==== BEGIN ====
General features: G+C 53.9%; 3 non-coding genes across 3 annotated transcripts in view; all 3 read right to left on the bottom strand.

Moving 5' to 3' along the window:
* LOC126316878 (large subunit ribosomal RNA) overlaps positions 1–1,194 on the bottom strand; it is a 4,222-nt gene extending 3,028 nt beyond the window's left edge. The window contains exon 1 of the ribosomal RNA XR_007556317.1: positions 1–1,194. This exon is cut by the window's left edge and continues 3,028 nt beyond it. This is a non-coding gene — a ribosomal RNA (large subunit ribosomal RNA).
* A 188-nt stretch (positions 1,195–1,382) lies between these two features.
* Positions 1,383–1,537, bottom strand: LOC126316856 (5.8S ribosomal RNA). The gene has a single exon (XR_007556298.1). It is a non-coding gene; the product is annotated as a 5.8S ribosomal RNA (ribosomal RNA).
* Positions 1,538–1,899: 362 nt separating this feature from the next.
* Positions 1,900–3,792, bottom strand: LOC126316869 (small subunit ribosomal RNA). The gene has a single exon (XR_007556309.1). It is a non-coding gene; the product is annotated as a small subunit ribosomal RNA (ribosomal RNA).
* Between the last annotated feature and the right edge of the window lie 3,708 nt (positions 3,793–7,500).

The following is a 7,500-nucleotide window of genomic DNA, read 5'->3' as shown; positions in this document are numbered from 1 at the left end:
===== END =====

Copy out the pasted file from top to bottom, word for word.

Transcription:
General features: G+C 53.9%; 3 non-coding genes across 3 annotated transcripts in view; all 3 read right to left on the bottom strand.

Moving 5' to 3' along the window:
* LOC126316878 (large subunit ribosomal RNA) overlaps positions 1–1,194 on the bottom strand; it is a 4,222-nt gene extending 3,028 nt beyond the window's left edge. The window contains exon 1 of the ribosomal RNA XR_007556317.1: positions 1–1,194. This exon is cut by the window's left edge and continues 3,028 nt beyond it. This is a non-coding gene — a ribosomal RNA (large subunit ribosomal RNA).
* A 188-nt stretch (positions 1,195–1,382) lies between these two features.
* Positions 1,383–1,537, bottom strand: LOC126316856 (5.8S ribosomal RNA). The gene has a single exon (XR_007556298.1). It is a non-coding gene; the product is annotated as a 5.8S ribosomal RNA (ribosomal RNA).
* Positions 1,538–1,899: 362 nt separating this feature from the next.
* Positions 1,900–3,792, bottom strand: LOC126316869 (small subunit ribosomal RNA). The gene has a single exon (XR_007556309.1). It is a non-coding gene; the product is annotated as a small subunit ribosomal RNA (ribosomal RNA).
* Between the last annotated feature and the right edge of the window lie 3,708 nt (positions 3,793–7,500).

The following is a 7,500-nucleotide window of genomic DNA, read 5'->3' as shown; positions in this document are numbered from 1 at the left end: